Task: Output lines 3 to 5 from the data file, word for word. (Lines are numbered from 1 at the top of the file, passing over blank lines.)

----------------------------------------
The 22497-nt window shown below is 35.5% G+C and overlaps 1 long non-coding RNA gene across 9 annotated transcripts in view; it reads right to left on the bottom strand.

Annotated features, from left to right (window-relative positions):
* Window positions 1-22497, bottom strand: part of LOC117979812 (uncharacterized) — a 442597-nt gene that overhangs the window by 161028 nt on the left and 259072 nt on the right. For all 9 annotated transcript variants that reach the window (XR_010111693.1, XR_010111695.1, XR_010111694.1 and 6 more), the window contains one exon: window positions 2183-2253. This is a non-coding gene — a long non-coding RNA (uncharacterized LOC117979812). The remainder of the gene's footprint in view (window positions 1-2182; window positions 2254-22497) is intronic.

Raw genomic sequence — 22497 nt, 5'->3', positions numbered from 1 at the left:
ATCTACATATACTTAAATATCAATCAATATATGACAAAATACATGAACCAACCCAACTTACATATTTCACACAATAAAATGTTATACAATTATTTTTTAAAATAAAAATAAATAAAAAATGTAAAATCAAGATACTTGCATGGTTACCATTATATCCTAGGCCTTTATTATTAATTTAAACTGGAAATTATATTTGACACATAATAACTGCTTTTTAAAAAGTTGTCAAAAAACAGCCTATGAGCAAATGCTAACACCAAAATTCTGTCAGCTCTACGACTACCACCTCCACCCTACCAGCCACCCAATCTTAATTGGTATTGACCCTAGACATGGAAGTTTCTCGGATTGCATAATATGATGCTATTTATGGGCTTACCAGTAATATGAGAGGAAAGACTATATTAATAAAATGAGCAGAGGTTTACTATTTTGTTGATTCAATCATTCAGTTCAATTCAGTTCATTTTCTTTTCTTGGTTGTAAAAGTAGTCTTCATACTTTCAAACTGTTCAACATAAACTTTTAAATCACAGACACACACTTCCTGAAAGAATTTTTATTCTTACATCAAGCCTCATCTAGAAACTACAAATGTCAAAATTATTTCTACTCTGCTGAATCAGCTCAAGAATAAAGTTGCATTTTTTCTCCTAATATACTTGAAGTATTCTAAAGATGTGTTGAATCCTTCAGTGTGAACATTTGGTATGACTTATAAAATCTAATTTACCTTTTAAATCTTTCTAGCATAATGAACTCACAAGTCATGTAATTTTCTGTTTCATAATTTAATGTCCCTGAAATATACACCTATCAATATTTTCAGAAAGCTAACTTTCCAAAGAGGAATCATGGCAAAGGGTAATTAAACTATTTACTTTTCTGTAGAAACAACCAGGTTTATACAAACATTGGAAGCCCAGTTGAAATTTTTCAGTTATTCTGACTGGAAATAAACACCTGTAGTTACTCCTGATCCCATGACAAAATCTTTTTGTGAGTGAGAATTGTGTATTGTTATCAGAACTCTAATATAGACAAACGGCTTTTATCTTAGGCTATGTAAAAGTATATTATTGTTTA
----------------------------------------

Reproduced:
* Window positions 1-22497, bottom strand: part of LOC117979812 (uncharacterized) — a 442597-nt gene that overhangs the window by 161028 nt on the left and 259072 nt on the right. For all 9 annotated transcript variants that reach the window (XR_010111693.1, XR_010111695.1, XR_010111694.1 and 6 more), the window contains one exon: window positions 2183-2253. This is a non-coding gene — a long non-coding RNA (uncharacterized LOC117979812). The remainder of the gene's footprint in view (window positions 1-2182; window positions 2254-22497) is intronic.

Raw genomic sequence — 22497 nt, 5'->3', positions numbered from 1 at the left:
ATCTACATATACTTAAATATCAATCAATATATGACAAAATACATGAACCAACCCAACTTACATATTTCACACAATAAAATGTTATACAATTATTTTTTAAAATAAAAATAAATAAAAAATGTAAAATCAAGATACTTGCATGGTTACCATTATATCCTAGGCCTTTATTATTAATTTAAACTGGAAATTATATTTGACACATAATAACTGCTTTTTAAAAAGTTGTCAAAAAACAGCCTATGAGCAAATGCTAACACCAAAATTCTGTCAGCTCTACGACTACCACCTCCACCCTACCAGCCACCCAATCTTAATTGGTATTGACCCTAGACATGGAAGTTTCTCGGATTGCATAATATGATGCTATTTATGGGCTTACCAGTAATATGAGAGGAAAGACTATATTAATAAAATGAGCAGAGGTTTACTATTTTGTTGATTCAATCATTCAGTTCAATTCAGTTCATTTTCTTTTCTTGGTTGTAAAAGTAGTCTTCATACTTTCAAACTGTTCAACATAAACTTTTAAATCACAGACACACACTTCCTGAAAGAATTTTTATTCTTACATCAAGCCTCATCTAGAAACTACAAATGTCAAAATTATTTCTACTCTGCTGAATCAGCTCAAGAATAAAGTTGCATTTTTTCTCCTAATATACTTGAAGTATTCTAAAGATGTGTTGAATCCTTCAGTGTGAACATTTGGTATGACTTATAAAATCTAATTTACCTTTTAAATCTTTCTAGCATAATGAACTCACAAGTCATGTAATTTTCTGTTTCATAATTTAATGTCCCTGAAATATACACCTATCAATATTTTCAGAAAGCTAACTTTCCAAAGAGGAATCATGGCAAAGGGTAATTAAACTATTTACTTTTCTGTAGAAACAACCAGGTTTATACAAACATTGGAAGCCCAGTTGAAATTTTTCAGTTATTCTGACTGGAAATAAACACCTGTAGTTACTCCTGATCCCATGACAAAATCTTTTTGTGAGTGAGAATTGTGTATTGTTATCAGAACTCTAATATAGACAAACGGCTTTTATCTTAGGCTATGTAAAAGTATATTATTGTTTA